The interior of the house is dim and quiet. A stray light from a side table lamp illuminates the living room; a tiny bulb on the refrigerator door, the kitchen. I’m on a scavenger hunt for my phone when I find my son standing slant on his hip, holding a cup to catch ice cubes as they tumble out of the door. Tags swing underneath his armpit and on the waist of skinny jeans; back to school clothes purchased hours ago on our road trip while in Virginia. He turns toward me with a smile of resignation underneath the black frames of his glasses. Only a mother knows the definition of the eyes on that kind of smile.
It isn’t what he envisioned, coming back home and connecting with friends online after two weeks of silent internet at the cottage on our favorite lake in Canada. “We’re just going back to the way things used to be,” he said.
I nod in empathy. I spent twenty hours in the car looking out the blur of my window, silently resigning myself to what he just discovered, perhaps for the first time.
There is a vast difference between belonging and fitting in.
A week ago, we gathered around the cottage table when H randomly asked the kids to define the words belonging and fitting in. My son nailed it. With one bare foot in the kitchen, the other on the porch, he pushes the screen door open wearing damp swim shorts, chewing the last bite of a cookie and says, “Belonging is being accepted for who you are and fitting in is changing who you are to be accepted.” Then he jumped in the lake with his cousins.
In her book Daring Greatly, Brene Brown describes it this way: “Fitting in is about assessing a situation and becoming who you need to be in order to be accepted. Belonging, on the other hand, doesn’t require us to change who we are; it requires us to be who we are.”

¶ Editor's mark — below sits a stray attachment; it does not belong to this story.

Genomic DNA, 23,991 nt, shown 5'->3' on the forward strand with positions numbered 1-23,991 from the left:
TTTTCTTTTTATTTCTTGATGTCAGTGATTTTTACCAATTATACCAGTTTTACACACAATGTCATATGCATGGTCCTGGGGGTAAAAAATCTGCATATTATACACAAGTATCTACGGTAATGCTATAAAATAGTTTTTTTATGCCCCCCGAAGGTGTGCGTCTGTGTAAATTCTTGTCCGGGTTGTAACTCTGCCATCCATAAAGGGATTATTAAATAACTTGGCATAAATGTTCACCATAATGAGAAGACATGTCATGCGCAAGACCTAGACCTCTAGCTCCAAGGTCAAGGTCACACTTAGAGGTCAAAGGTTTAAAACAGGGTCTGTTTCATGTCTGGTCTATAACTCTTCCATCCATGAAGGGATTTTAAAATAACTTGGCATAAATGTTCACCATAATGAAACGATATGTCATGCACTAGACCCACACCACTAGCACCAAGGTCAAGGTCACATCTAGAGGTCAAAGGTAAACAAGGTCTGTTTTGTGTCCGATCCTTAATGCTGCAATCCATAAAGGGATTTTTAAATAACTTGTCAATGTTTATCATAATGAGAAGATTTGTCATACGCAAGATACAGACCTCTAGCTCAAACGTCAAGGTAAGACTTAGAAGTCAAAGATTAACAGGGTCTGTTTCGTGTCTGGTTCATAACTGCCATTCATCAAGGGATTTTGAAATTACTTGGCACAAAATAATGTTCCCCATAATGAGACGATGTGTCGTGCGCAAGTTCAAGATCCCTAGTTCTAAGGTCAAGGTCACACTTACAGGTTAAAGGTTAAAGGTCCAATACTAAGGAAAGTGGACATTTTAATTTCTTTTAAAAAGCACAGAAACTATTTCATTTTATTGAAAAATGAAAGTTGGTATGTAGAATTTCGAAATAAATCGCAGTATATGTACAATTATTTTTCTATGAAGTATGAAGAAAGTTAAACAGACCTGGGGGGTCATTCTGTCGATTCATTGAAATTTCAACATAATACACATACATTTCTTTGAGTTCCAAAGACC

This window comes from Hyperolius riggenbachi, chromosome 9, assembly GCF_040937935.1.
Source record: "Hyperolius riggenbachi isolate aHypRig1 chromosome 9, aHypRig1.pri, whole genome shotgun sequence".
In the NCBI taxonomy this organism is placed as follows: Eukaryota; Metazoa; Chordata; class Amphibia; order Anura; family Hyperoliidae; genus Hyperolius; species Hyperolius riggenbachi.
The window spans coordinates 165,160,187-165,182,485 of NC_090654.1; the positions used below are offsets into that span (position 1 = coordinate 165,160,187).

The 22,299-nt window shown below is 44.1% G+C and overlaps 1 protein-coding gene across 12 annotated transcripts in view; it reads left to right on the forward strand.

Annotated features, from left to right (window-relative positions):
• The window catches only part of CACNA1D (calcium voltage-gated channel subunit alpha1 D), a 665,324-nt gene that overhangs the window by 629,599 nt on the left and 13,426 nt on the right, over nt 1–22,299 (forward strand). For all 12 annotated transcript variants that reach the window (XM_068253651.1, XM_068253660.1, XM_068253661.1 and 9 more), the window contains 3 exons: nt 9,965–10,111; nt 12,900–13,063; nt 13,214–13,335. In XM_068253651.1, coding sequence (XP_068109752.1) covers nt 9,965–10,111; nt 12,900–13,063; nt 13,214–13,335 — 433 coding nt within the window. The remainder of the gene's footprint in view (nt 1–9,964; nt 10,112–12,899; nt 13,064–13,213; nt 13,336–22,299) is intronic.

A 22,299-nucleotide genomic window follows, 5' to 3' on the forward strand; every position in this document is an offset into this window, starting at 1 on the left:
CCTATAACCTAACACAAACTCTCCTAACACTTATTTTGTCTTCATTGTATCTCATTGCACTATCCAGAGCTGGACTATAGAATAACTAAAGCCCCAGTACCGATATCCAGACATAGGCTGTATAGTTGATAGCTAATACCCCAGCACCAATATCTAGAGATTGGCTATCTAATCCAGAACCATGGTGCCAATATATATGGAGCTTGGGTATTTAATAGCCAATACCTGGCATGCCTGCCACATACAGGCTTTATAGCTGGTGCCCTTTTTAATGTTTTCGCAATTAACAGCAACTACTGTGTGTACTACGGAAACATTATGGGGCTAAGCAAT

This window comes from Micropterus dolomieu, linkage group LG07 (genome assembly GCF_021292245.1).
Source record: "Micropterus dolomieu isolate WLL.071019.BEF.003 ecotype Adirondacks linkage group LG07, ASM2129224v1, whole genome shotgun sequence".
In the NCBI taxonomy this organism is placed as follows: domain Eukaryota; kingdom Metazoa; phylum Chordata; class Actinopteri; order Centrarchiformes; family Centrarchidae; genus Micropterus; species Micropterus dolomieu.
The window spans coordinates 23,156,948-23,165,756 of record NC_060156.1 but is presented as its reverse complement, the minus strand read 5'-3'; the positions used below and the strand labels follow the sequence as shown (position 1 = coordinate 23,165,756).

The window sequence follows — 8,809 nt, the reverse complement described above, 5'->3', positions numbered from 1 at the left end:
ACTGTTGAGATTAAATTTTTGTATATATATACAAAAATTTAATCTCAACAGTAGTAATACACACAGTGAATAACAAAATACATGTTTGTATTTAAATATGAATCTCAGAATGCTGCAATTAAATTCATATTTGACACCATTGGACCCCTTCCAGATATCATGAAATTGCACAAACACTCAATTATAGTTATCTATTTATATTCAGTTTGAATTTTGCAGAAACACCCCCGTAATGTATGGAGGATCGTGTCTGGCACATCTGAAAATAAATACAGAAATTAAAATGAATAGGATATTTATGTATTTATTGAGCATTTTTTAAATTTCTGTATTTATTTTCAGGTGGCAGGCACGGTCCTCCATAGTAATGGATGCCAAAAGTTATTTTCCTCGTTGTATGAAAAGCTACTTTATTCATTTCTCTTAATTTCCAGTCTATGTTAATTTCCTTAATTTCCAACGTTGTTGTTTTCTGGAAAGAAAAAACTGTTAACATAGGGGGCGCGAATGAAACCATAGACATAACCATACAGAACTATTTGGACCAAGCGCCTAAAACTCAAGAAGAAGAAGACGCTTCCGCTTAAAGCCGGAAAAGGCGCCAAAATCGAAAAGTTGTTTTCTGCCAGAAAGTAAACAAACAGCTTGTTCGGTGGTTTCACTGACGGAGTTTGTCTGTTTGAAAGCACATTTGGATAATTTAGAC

For two weeks at the cottage, we wake up late, sit in our pajamas under the spell of a shimmering lake and the distant call of loons, and change into swimsuits when the sun takes her high and lofty place. We shower when we want to, talk to neighbors in yesterday’s clothes, walk to the store dripping wet and indulge in high calorie snacks before dinner and dessert. We forget what day it is when asked, don’t think about looking in the mirror for the ideal shape and leave self-doubt on the bedside table with our phones. Only aware of the time when the sun begins her descent and the breeze tickles our skin, signaling twilight and a change into sweatshirts.
We’re surrounded by aunts and uncles and cousins who accept immature mistakes, forgive the proclivities of childhood and relish our differences.
I used to think that two weeks of vacation away from the crowds on the internet was a necessary respite. A return to our hidden state: our true selves emerging when cast away from life’s busyness. Now I think differently. Its two weeks of remembering how it feels to belong.
And thankfully, when I think about these definitions I realize my kids choose friendships based on belonging before fitting in. But sometimes, even when in the grasp of community, we feel like misfits with brief stints of open windows blowing the warm breeze of belonging.
Home is not people or a place; it’s a state of being. We are part of something that is bigger than us, something beyond living up to expectations, being popular or acceptance. We belong to Christ.
When we long to fit in and forget we already belong, homecoming feels empty. And sometimes that realization is required to welcome hope, invite courage and press in to wherever you find yourself . . . so you can flourish right where you are.